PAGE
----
The Canadian Mental Health Association states that “services to women must be based on the fundamental principle that a woman’s mind and body belong to her” (2012) however, there are Canadians involved in government and healthcare that do not agree with or adhere to this position. According to Shaw (page 39, 2006), some barriers that women who require abortion care face include the cost of travel involved in obtaining an abortion, the lack of qualified abortion providers, hospital staff that are unknowledgeable about abortion proceedings at their respective locations, judgmental gatekeepers, conscience clauses, bad referrals, and anti-choice doctors and organizations. Though the Canada Health Act states that ‘in order to satisfy the criterion respecting universality, the health care insurance plan of a province must entitle one hundred per cent of the insured persons of the province to the insured health services provided for by the plan on uniform terms and conditions,’ (1984) women in all provinces may encounter physicians who are anti-choice. These practitioners may refuse to inform a woman seeking an abortion which clinics or hospitals perform abortions, delay information or referrals, or they may refer the woman to an anti-choice organization, such as a ‘Crisis Pregnancy Centre’(CPC), rather than a doctor or centre which could support the woman in making an informed decision.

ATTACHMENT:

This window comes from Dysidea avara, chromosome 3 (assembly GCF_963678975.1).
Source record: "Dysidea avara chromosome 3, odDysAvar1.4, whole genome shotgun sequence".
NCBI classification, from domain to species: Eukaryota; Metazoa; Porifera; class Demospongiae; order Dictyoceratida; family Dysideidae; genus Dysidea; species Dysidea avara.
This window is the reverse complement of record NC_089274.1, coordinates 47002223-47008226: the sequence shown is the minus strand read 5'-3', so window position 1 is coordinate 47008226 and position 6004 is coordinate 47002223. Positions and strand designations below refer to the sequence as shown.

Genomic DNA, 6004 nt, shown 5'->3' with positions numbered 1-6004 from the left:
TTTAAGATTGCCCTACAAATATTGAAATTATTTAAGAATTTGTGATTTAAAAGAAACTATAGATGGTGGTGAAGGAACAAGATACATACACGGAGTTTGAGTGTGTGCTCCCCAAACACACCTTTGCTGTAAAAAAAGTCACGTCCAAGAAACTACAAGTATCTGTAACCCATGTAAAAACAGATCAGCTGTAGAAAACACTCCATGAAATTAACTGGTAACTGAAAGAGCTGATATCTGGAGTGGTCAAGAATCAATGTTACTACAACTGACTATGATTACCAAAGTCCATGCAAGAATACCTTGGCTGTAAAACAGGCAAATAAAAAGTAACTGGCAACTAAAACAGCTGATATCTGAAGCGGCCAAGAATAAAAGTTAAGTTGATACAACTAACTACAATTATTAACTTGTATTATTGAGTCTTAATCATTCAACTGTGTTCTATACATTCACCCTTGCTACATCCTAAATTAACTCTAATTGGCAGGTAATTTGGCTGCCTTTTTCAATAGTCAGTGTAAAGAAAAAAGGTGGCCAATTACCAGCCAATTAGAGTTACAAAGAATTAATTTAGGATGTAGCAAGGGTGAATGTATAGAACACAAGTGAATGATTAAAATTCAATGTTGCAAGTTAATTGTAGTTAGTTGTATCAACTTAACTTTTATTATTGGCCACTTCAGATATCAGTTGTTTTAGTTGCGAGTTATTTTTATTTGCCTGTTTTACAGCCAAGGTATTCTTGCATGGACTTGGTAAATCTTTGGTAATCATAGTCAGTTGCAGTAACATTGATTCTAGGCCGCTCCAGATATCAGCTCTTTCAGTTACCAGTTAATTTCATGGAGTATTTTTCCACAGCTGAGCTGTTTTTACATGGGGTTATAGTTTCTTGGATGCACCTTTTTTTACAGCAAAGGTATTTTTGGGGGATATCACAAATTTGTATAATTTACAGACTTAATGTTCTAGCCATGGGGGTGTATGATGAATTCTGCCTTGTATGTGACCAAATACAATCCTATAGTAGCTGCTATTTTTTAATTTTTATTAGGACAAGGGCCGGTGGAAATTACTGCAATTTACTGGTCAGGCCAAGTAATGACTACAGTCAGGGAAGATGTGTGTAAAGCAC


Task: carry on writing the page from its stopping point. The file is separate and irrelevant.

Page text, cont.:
There are only two territories, Northwest Territories and Yukon, and zero provinces in Canada in which provincial healthcare covers the cost of travel when necessary to access abortion care, even though the majority of abortion providers are within 150 kilometres of the Canada/United States border (Canadians for Choice, page 1, 2006). This is problematic because most provinces have very scarce abortion access in rural areas. Manitoba has no abortion provider anywhere north of Winnipeg; northern Ontario, northern Quebec, and northern Saskatchewan, are all severely lacking abortion access. In Newfoundland and Labrador, the only two providers are in Newfoundland. Prince Edward Island (PEI) has zero abortion providers, but will cover procedure costs, not including travel, at an out-of-province hospital, provided a woman attains two referrals. Requiring someone to travel in order to see a physician is understandable when a specialist is needed for a rare condition. Requiring someone to travel in order to see a physician for a procedure that takes place hundreds of times a day and does not require deeply specialized training is completely unnecessary. “Smaller communities,” according to the Abortion Rights Commission of Canada (ARCC), “often have no doctors able or willing to perform abortions, because of the stigma still attached to abortion, fear of being known and targeted in a small community by local anti-choice activists, and the lack of abortion training offered at Canadian medical schools”. Even doctors who do not instigate the conscience clause may be opposed to performing abortions for fear of backlash from the community.